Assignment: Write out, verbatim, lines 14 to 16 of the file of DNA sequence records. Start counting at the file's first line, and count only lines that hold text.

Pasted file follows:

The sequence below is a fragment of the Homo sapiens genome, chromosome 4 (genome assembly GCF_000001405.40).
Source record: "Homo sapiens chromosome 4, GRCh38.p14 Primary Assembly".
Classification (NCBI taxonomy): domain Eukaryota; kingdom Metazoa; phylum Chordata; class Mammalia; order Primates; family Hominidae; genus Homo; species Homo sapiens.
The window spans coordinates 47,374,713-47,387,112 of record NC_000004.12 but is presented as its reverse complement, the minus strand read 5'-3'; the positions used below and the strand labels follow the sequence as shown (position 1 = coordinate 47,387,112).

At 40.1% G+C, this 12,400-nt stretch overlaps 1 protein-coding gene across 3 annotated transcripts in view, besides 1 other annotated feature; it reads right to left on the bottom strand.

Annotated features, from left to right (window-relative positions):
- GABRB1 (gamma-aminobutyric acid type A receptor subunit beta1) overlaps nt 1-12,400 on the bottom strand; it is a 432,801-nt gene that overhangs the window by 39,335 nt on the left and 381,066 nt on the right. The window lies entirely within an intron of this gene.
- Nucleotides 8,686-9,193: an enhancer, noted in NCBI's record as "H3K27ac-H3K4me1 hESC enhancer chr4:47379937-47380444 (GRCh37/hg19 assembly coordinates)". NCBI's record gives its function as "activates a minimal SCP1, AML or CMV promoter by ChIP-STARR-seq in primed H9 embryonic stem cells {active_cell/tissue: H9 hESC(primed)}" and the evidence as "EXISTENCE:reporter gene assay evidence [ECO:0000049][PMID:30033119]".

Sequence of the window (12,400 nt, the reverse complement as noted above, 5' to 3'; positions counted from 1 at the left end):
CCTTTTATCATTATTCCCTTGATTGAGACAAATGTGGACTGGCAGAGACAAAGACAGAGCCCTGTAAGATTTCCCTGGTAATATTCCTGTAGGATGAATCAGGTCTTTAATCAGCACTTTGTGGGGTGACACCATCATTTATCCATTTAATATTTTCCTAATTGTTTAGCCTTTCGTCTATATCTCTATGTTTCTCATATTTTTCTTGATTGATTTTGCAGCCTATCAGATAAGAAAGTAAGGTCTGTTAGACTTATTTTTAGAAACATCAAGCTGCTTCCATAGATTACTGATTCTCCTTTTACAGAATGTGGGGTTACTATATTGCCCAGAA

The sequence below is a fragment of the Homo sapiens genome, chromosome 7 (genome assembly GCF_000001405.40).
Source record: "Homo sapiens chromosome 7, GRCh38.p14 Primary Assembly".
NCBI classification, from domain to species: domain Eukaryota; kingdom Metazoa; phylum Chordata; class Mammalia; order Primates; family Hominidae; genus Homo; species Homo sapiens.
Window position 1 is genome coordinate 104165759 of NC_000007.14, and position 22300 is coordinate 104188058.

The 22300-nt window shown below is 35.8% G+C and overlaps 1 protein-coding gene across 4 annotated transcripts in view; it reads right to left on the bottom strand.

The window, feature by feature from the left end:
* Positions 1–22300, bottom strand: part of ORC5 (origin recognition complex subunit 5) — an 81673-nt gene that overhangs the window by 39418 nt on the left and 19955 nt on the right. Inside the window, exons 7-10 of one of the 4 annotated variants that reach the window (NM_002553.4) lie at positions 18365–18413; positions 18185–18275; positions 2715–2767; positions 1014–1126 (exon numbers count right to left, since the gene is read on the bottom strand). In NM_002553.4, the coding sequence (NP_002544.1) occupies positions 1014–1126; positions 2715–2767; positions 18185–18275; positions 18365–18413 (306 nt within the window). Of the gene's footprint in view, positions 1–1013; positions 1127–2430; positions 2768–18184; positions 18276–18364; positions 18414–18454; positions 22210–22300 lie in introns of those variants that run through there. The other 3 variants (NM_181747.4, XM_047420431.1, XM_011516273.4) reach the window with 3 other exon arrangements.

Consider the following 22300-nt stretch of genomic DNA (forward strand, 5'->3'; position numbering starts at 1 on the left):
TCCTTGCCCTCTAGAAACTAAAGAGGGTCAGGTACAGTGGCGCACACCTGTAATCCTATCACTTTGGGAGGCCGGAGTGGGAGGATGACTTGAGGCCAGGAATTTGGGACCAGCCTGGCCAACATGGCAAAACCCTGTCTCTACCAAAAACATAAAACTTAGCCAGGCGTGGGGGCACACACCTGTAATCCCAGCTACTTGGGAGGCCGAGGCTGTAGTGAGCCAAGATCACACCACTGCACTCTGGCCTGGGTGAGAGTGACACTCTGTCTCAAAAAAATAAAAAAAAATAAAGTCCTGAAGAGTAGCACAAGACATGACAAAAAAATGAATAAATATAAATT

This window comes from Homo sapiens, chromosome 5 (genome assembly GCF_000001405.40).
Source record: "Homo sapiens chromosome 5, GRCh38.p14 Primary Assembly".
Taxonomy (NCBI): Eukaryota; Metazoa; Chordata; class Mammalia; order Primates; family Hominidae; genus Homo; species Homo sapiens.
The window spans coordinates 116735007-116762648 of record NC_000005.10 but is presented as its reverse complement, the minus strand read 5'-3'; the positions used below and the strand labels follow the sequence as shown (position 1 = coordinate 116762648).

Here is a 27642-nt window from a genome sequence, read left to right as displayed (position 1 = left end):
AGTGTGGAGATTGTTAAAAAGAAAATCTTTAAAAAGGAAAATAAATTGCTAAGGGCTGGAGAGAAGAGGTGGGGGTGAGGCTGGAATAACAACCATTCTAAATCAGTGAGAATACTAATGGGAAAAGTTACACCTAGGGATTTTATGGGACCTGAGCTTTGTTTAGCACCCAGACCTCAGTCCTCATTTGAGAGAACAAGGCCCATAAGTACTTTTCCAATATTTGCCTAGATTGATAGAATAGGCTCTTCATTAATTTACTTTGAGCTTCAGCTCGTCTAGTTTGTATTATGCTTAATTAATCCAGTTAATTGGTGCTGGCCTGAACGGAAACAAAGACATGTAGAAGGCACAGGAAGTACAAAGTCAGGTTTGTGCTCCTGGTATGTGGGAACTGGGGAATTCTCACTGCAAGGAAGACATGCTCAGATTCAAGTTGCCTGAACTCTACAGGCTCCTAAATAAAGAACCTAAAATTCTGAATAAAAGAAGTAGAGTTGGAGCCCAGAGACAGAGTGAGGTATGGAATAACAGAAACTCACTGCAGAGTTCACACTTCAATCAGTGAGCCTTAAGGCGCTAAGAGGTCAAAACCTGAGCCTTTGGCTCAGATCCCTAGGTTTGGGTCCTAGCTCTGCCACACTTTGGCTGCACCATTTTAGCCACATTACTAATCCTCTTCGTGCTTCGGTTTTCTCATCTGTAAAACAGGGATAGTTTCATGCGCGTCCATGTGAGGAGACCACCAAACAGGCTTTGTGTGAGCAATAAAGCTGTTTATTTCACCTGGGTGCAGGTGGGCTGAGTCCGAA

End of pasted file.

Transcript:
Window position 1 is genome coordinate 104165759 of NC_000007.14, and position 22300 is coordinate 104188058.

The 22300-nt window shown below is 35.8% G+C and overlaps 1 protein-coding gene across 4 annotated transcripts in view; it reads right to left on the bottom strand.

The window, feature by feature from the left end: